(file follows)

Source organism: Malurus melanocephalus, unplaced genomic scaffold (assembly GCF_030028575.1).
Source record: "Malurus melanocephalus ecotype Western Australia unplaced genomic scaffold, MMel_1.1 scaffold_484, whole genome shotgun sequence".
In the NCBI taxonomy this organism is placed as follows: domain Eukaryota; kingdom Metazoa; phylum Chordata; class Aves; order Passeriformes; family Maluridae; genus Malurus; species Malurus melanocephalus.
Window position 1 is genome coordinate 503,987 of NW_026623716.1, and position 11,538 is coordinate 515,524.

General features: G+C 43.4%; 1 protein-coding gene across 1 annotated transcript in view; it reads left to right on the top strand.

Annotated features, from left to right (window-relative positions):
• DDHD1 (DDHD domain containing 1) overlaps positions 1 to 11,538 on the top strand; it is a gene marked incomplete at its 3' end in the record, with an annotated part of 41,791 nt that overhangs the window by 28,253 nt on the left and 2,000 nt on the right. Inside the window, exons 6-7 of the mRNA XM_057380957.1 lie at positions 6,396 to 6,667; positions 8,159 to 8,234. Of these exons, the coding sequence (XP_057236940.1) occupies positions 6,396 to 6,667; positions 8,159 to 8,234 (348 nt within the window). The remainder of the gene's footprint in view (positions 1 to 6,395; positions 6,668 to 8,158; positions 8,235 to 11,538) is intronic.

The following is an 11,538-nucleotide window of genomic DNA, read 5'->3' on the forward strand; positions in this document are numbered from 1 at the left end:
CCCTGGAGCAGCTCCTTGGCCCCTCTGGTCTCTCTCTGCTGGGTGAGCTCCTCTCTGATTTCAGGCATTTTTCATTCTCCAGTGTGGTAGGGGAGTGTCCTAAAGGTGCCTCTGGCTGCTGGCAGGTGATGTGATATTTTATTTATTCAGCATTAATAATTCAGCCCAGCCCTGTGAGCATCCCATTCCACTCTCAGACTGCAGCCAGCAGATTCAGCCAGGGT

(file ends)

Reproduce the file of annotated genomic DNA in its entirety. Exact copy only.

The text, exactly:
Source organism: Malurus melanocephalus, unplaced genomic scaffold (assembly GCF_030028575.1).
Source record: "Malurus melanocephalus ecotype Western Australia unplaced genomic scaffold, MMel_1.1 scaffold_484, whole genome shotgun sequence".
In the NCBI taxonomy this organism is placed as follows: domain Eukaryota; kingdom Metazoa; phylum Chordata; class Aves; order Passeriformes; family Maluridae; genus Malurus; species Malurus melanocephalus.
Window position 1 is genome coordinate 503,987 of NW_026623716.1, and position 11,538 is coordinate 515,524.

General features: G+C 43.4%; 1 protein-coding gene across 1 annotated transcript in view; it reads left to right on the top strand.

Annotated features, from left to right (window-relative positions):
• DDHD1 (DDHD domain containing 1) overlaps positions 1 to 11,538 on the top strand; it is a gene marked incomplete at its 3' end in the record, with an annotated part of 41,791 nt that overhangs the window by 28,253 nt on the left and 2,000 nt on the right. Inside the window, exons 6-7 of the mRNA XM_057380957.1 lie at positions 6,396 to 6,667; positions 8,159 to 8,234. Of these exons, the coding sequence (XP_057236940.1) occupies positions 6,396 to 6,667; positions 8,159 to 8,234 (348 nt within the window). The remainder of the gene's footprint in view (positions 1 to 6,395; positions 6,668 to 8,158; positions 8,235 to 11,538) is intronic.

The following is an 11,538-nucleotide window of genomic DNA, read 5'->3' on the forward strand; positions in this document are numbered from 1 at the left end:
CCCTGGAGCAGCTCCTTGGCCCCTCTGGTCTCTCTCTGCTGGGTGAGCTCCTCTCTGATTTCAGGCATTTTTCATTCTCCAGTGTGGTAGGGGAGTGTCCTAAAGGTGCCTCTGGCTGCTGGCAGGTGATGTGATATTTTATTTATTCAGCATTAATAATTCAGCCCAGCCCTGTGAGCATCCCATTCCACTCTCAGACTGCAGCCAGCAGATTCAGCCAGGGT